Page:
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Curr Opin HIV AIDS. 2009 Mar;4(2):82-7. doi: 10.1097/COH.0b013e328322402e.

HIV-1 entry inhibitors: an overview.

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  • 1Section of Retroviral Therapeutics, Brigham and Women's Hospital and Harvard Medical School, Boston, MA 02139, USA.



To provide an overview of HIV-1 entry inhibitors, with a focus on chemokine receptor antagonists.


Entry of HIV-1 into target cells is an ordered multistep process involving attachment, co-receptor binding, and fusion. Inhibitors of each step have been identified and shown to have antiviral activity in clinical trials. Phase 1-2 trials of monoclonal antibodies and small-molecule attachment inhibitors have demonstrated activity in HIV-1-infected patients, but none has progressed to later-phase clinical trials. The postattachment inhibitor ibalizumab has shown activity in phase 1 and 2 trials; further studies are anticipated. The CCR5 antagonists maraviroc (now been approved for clinical use) and vicriviroc (in phase 3 trials) have shown significant benefit in controlled trials in treatment-experienced patients; additional CCR5 antagonists are in various stages of clinical development. Targeting CXCR4 has proven to be more challenging. Although proof of concept has been demonstrated in phase 1-2 trials of two compounds, neither proved suitable for chronic administration. Little progress has been reported in developing longer acting or orally bioavailable fusion inhibitors.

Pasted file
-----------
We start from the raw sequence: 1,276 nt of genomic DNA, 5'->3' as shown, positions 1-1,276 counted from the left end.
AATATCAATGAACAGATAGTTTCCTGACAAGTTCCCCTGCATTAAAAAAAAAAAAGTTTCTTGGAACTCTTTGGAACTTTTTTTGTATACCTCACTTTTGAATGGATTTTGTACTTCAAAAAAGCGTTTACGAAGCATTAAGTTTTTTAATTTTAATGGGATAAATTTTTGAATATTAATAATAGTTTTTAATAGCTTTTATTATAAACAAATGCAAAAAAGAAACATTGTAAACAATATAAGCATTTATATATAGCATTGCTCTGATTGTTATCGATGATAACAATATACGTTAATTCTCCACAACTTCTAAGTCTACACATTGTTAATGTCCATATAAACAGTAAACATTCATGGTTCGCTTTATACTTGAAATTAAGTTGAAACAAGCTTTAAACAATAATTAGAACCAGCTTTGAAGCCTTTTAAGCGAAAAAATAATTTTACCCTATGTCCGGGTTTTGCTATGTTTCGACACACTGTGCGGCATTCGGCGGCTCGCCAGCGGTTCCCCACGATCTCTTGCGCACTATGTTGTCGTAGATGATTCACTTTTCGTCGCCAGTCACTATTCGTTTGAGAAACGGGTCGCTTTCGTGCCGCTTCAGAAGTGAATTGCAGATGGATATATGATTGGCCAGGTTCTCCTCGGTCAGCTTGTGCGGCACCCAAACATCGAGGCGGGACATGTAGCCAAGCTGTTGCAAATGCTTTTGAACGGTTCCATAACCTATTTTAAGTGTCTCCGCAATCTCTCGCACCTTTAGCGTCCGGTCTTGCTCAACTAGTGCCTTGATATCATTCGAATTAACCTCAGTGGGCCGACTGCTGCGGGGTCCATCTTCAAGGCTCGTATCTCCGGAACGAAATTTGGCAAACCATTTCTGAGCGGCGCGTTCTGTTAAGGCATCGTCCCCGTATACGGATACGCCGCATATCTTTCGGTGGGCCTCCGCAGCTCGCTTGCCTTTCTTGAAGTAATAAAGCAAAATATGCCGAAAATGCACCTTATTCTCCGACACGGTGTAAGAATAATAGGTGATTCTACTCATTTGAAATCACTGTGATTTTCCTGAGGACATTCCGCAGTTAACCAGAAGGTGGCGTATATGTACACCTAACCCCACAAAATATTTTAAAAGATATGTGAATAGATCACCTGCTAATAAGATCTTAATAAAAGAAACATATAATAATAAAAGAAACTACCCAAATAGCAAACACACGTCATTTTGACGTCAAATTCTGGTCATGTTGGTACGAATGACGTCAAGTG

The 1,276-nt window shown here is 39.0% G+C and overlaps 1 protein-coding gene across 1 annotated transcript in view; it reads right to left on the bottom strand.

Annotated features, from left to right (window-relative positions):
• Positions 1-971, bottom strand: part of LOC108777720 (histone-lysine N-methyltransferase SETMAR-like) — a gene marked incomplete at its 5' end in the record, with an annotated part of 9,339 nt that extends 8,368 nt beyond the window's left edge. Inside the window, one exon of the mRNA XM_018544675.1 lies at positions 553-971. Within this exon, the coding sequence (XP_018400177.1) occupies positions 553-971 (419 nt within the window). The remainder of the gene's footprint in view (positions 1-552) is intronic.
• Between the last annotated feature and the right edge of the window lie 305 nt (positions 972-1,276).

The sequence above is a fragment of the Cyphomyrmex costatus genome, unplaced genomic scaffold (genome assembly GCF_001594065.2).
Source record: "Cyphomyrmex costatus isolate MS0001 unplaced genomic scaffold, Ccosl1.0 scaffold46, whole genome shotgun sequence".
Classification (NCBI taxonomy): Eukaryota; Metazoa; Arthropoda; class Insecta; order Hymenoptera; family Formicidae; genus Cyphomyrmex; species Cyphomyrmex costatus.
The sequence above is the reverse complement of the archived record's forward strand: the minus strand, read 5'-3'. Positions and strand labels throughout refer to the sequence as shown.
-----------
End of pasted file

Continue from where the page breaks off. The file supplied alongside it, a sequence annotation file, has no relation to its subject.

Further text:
A CCR5 antagonist and a fusion inhibitor are approved for use as HIV-1 entry inhibitors. Development of drugs targeting other steps in HIV-1 entry is ongoing.

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